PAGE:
For more information: Dickens, dickensa@u.washington.edu, 206-221-6747
Gélinas, ygelinas@alcor.concordia.ca, 514-848-2424 x3337
Masiello, masiello@gps.caltech.edu, 626-395-6496

Sandra Hines | EurekAlert!
Further information:
http://www.washington.edu/

More articles from Interdisciplinary Research:

nachricht New approach: Researchers succeed in directly labelling and detecting an important RNA modification
30.04.2018 | Westfälische Wilhelms-Universität Münster

nachricht Start of work for the world's largest electric truck
20.04.2018 | Empa - Eidgenössische Materialprüfungs- und Forschungsanstalt

All articles from Interdisciplinary Research >>>

The most recent press releases about innovation >>>

Die letzten 5 Focus-News des innovations-reports im Überblick:

Im Focus: Explanation for puzzling quantum oscillations has been found

So-called quantum many-body scars allow quantum systems to stay out of equilibrium much longer, explaining experiment | Study published in Nature Physics

Recently, researchers from Harvard and MIT succeeded in trapping a record 53 atoms and individually controlling their quantum state, realizing what is called a...

Im Focus: Dozens of binaries from Milky Way's globular clusters could be detectable by LISA

Next-generation gravitational wave detector in space will complement LIGO on Earth

The historic first detection of gravitational waves from colliding black holes far outside our galaxy opened a new window to understanding the universe. A...

Im Focus: Entangled atoms shine in unison

A team led by Austrian experimental physicist Rainer Blatt has succeeded in characterizing the quantum entanglement of two spatially separated atoms by observing their light emission. This fundamental demonstration could lead to the development of highly sensitive optical gradiometers for the precise measurement of the gravitational field or the earth's magnetic field.

The age of quantum technology has long been heralded. Decades of research into the quantum world have led to the development of methods that make it possible...

Im Focus: Computer-Designed Customized Regenerative Heart Valves

Cardiovascular tissue engineering aims to treat heart disease with prostheses that grow and regenerate. Now, researchers from the University of Zurich, the Technical University Eindhoven and the Charité Berlin have successfully implanted regenerative heart valves, designed with the aid of computer simulations, into sheep for the first time.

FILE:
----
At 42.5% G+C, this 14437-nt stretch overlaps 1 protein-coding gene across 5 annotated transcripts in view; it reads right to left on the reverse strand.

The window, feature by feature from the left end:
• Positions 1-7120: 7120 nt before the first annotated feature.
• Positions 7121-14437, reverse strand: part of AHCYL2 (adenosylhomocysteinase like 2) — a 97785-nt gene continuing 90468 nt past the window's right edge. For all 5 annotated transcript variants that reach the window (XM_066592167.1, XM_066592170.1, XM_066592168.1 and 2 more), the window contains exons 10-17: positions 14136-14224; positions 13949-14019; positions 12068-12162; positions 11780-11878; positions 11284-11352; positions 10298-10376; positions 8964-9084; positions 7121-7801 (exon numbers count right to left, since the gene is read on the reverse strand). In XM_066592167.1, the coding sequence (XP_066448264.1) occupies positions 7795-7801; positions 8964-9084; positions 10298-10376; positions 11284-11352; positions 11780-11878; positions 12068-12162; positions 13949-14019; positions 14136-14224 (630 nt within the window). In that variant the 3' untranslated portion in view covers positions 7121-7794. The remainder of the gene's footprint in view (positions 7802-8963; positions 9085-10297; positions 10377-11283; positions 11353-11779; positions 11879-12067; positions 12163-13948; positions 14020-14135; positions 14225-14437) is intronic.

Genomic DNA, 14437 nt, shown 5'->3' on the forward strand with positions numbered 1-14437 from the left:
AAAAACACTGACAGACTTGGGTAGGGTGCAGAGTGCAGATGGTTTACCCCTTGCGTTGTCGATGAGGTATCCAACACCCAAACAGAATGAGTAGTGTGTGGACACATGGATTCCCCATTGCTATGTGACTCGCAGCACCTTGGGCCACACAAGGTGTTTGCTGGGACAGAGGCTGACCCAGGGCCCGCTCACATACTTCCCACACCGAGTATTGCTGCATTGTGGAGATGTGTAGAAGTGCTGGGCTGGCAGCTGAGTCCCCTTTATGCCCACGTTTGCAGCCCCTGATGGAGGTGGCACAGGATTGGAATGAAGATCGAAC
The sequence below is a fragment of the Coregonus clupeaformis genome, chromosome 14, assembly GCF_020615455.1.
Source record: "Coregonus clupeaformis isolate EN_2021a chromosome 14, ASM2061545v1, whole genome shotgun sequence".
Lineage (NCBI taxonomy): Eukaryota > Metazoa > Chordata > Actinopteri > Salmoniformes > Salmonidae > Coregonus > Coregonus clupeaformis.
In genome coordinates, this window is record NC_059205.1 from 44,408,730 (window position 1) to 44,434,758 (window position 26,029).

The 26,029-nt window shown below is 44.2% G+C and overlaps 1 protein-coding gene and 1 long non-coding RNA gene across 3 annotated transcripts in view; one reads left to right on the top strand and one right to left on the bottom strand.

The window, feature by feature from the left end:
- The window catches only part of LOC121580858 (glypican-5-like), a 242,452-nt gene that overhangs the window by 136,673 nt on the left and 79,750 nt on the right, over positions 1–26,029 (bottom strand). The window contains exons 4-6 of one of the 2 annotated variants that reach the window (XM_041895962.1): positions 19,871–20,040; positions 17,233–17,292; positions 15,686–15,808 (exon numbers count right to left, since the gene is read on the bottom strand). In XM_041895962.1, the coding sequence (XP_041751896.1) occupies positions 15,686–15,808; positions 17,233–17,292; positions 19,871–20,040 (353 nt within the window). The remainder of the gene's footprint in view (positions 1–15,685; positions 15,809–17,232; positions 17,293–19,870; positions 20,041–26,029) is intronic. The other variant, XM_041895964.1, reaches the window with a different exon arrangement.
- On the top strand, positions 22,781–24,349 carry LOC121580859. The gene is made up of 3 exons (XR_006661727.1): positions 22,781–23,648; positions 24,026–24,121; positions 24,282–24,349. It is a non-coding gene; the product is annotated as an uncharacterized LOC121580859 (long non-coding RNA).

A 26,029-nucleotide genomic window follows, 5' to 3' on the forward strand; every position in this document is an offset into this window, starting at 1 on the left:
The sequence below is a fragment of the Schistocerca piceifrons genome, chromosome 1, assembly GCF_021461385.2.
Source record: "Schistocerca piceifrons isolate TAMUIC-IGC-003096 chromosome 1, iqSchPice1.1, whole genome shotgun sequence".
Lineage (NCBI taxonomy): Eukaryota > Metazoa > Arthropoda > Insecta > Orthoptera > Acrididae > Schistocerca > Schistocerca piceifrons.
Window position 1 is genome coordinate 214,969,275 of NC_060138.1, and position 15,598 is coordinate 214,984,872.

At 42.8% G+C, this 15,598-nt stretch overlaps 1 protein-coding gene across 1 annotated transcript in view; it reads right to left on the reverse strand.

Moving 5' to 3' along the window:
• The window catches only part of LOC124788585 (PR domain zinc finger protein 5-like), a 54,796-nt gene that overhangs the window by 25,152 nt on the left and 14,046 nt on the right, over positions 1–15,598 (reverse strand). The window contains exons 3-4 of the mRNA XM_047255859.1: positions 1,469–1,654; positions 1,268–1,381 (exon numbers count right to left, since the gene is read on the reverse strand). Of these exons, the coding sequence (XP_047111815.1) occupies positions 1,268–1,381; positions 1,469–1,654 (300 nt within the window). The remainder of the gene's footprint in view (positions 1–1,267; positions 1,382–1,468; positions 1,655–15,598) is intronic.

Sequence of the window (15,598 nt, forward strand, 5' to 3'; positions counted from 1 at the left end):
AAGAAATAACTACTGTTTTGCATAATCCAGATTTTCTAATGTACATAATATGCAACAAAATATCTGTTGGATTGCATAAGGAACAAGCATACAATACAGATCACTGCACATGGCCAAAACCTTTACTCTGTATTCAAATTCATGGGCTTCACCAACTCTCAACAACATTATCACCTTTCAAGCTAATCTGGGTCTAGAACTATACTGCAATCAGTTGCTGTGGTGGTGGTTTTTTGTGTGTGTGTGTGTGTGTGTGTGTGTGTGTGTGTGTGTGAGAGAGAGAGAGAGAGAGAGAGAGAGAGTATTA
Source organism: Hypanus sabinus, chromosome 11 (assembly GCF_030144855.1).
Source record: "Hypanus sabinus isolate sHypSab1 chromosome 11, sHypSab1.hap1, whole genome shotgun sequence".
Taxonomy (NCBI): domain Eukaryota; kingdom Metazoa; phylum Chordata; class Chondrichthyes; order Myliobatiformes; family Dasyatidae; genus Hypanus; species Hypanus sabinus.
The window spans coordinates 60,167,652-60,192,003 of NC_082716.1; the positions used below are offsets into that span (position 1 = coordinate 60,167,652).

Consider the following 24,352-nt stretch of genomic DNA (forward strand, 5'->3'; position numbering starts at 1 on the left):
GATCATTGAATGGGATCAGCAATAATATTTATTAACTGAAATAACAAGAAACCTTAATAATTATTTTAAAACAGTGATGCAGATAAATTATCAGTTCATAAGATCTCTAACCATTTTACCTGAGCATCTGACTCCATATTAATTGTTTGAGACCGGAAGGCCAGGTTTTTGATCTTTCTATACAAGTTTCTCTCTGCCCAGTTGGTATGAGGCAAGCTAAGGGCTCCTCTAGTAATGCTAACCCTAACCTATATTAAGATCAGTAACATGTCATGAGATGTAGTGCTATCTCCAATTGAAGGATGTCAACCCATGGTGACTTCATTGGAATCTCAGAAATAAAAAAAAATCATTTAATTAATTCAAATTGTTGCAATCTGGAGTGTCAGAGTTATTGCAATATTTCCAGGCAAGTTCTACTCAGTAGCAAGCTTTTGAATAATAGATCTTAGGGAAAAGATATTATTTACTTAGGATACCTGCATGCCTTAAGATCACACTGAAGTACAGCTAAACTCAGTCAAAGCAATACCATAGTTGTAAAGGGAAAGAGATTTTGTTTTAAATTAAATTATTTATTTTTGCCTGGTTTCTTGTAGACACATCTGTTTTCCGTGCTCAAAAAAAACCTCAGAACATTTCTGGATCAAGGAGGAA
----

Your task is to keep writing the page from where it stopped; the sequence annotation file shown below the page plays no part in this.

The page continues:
Producing living tissue or organs based on human cells is one of the main research fields in regenerative medicine. Tissue engineering, which involves growing...

Im Focus: Light-induced superconductivity under high pressure

A team of scientists of the Max Planck Institute for the Structure and Dynamics of Matter (MPSD) at the Center for Free-Electron Laser Science in Hamburg investigated optically-induced superconductivity in the alkali-doped fulleride K3C60under high external pressures. This study allowed, on one hand, to uniquely assess the nature of the transient state as a superconducting phase. In addition, it unveiled the possibility to induce superconductivity in K3C60 at temperatures far above the -170 degrees Celsius hypothesized previously, and rather all the way to room temperature. The paper by Cantaluppi et al has been published in Nature Physics.

Unlike ordinary metals, superconductors have the unique capability of transporting electrical currents without any loss. Nowadays, their technological...

All Focus news of the innovation-report >>>

Anzeige

Anzeige

VideoLinks
Industry & Economy
Event News

Save the date: Forum European Neuroscience – 07-11 July 2018 in Berlin, Germany

02.05.2018 | Event News

Invitation to the upcoming "Current Topics in Bioinformatics: Big Data in Genomics and Medicine"

13.04.2018 | Event News

Unique scope of UV LED technologies and applications presented in Berlin: ICULTA-2018

12.04.2018 | Event News

 
Latest News

Supersonic waves may help electronics beat the heat

18.05.2018 | Power and Electrical Engineering

Keeping a Close Eye on Ice Loss

18.05.2018 | Information Technology

CrowdWater: An App for Flood Research

18.05.2018 | Information Technology

VideoLinks
Science & Research
Overview of more VideoLinks >>>